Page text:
The concept of Smart Growth
by David Busey, Former Director of Community Development
For many small cities across Texas and other parts of the nation, rapid growth and the resulting urban sprawl is becoming more of a detriment than an asset. Increasing demands on limited water resources and existing, sometimes outdated city infrastructure is causing some mayors and city councils to say “put on the brakes!”
“Smart Growth” is an overarching concept of community development that takes into consideration the aspects of appropriate planing, environmental factors, sustainable community economics, and a localized consensus of the community’s “quality of life.”
Growth is inevitable, growth is necessary, but how growth is accommodated can be good or bad. In setting the framework for land development and redevelopment, we should focus on practices that are environmentally sound, economically vital, and that encourage a livable community; in other words, smart growth.”
The concept of smart growth is considered new and distinctive in that it seeks to identify a common ground where developers, property owners, public officials, citizens, environmentalists, and financiers all can find ways to accommodate growth that is acceptable to each entity. According to keynote speakers at the National Partners for Smart Growth Conference that was held in Austin and included Urban Land Institute chairman Jim Chaffin and several state governors; the goal of smart growth is not “no growth” or even “slow growth.” Rather, the objective is “sensible and sustainable growth” that “balances our need for jobs and economic development with our desire to save the natural and cultural environment before it is forever lost.”
This concept has gained considerable recent attention nation-wide with American voters passing many local and state ballot initiatives related to the control of sprawl and growth management. When the votes were counted, livability was the big winner. In a bi-partisan show of support for quality-of-life measures, voters approved–often by impressive majorities–a range of locally managed programs to preserve farmland and open space; to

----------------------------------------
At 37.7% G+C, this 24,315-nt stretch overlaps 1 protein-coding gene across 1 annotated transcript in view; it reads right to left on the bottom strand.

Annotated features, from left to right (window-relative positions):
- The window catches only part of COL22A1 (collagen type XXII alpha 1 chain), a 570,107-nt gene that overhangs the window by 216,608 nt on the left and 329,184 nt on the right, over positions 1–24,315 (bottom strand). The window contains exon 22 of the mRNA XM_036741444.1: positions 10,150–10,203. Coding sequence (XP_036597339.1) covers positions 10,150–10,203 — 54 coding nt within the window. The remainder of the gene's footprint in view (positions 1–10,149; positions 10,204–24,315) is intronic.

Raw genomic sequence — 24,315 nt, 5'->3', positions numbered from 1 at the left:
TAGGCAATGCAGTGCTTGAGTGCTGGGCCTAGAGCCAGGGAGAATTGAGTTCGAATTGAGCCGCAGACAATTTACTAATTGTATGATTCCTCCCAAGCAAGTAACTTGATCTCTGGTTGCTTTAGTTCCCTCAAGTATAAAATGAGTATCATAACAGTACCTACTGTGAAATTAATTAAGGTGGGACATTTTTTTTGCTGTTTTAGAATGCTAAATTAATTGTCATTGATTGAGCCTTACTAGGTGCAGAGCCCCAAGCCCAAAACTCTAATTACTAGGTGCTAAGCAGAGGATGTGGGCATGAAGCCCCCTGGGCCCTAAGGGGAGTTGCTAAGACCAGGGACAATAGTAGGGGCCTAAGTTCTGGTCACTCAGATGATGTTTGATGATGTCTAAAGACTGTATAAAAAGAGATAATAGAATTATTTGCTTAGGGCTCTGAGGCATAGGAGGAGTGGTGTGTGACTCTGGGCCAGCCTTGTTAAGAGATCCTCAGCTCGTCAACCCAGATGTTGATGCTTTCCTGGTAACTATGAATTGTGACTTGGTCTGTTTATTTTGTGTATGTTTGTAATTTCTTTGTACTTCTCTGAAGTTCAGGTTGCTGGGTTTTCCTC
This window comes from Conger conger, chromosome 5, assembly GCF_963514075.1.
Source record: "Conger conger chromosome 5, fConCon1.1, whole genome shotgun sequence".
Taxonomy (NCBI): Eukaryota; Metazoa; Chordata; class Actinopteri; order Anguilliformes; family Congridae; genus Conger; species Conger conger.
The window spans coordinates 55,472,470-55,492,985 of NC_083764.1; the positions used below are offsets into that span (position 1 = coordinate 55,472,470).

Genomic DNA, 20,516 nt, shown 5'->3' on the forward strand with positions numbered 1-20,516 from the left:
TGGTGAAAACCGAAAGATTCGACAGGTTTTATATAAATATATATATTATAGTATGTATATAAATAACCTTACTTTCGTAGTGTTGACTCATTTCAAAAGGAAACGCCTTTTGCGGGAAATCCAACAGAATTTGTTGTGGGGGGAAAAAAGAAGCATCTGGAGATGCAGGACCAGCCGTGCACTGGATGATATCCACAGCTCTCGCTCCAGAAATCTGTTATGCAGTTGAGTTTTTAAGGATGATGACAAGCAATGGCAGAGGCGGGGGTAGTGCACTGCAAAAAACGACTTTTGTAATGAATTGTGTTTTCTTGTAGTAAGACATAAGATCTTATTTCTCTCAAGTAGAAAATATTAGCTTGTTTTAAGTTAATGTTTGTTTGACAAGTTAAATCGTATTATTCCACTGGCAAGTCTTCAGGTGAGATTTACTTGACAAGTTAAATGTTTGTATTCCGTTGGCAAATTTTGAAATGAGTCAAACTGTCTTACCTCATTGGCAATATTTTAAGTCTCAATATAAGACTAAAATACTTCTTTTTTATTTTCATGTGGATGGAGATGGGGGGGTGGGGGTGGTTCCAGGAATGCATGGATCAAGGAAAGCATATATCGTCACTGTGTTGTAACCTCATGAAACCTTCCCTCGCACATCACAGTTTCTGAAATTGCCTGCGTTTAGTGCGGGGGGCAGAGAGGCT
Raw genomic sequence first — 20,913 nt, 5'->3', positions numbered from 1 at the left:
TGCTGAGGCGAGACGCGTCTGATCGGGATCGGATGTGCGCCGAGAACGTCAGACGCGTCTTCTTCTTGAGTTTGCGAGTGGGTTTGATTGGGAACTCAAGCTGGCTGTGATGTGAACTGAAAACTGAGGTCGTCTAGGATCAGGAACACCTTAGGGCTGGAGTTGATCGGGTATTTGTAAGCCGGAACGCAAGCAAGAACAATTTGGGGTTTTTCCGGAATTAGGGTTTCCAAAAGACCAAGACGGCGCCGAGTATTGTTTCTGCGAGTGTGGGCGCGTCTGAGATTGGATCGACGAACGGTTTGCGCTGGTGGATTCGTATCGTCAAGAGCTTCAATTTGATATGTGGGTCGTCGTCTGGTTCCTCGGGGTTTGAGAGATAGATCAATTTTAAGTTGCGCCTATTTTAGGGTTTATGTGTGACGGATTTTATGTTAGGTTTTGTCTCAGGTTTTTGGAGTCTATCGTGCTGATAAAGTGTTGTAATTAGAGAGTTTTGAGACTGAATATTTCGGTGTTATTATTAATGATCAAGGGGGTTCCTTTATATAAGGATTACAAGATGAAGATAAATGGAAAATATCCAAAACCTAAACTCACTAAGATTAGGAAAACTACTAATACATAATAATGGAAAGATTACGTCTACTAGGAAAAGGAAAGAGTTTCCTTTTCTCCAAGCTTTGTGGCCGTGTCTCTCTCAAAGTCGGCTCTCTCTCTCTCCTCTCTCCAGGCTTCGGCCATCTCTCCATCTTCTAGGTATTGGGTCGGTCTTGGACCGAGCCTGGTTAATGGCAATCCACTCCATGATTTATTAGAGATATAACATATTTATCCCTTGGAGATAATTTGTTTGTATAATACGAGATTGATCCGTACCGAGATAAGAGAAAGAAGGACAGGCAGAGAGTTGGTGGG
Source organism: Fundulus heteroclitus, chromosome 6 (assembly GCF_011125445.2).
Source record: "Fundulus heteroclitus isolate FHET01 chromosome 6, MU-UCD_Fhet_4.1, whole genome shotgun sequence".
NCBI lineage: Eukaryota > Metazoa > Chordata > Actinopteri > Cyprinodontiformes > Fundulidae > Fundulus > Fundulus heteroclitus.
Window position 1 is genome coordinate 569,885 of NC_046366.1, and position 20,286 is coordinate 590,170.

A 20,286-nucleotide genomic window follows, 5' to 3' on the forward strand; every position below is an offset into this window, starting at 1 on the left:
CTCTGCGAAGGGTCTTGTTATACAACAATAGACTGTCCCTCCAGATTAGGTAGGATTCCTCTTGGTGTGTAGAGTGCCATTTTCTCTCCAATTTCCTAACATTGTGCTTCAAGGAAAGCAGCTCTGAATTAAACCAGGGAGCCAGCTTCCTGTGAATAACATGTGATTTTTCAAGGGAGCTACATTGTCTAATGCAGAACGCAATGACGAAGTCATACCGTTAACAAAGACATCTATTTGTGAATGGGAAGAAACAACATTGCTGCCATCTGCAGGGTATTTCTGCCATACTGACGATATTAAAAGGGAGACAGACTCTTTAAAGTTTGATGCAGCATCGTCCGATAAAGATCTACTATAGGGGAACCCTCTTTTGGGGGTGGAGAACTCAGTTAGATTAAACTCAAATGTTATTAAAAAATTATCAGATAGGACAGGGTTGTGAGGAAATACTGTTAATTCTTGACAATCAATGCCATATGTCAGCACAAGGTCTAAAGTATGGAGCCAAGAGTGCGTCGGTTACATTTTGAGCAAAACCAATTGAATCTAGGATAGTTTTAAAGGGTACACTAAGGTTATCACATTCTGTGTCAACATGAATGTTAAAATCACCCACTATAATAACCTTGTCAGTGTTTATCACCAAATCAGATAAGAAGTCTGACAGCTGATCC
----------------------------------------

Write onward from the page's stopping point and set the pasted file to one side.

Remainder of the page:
control visual blight; to encourage the rehabilitation of historic buildings; and to rein in the poorly planned growth that many rank as their number-one environmental concern.
Numerous local governments, working with town planners and architects, are adopting alternative zoning overlays that permit a greater mix of uses, lower parking minimums, smaller setbacks and other design features that promote more density in downtown areas and reduce “sprawl” on the city fringes by encouraging quality “in-fill” development in underdeveloped areas closer to existing central shopping and services; thus conserving on new city infrastructure and creating alternatives to a total dependance on the automobile.
In Alpine’s case It seems that to sustain our economy – considering the role played by tourism, higher education, and relocation of those escaping from larger cities – we must maintain our environment. To do this we need to form a private-public partnership, a partnership that involves vision, trust, and most of all accountability to the future.”
Alpines unique “sense of community” is well worth preserving for many reasons. And because sensible growth and development are key factors in creating community and quality of life, those communities that know how to take advantage of growth will hold a competitive advantage in attracting the best forms of economic development to create a sustainable future for those who wish to live here.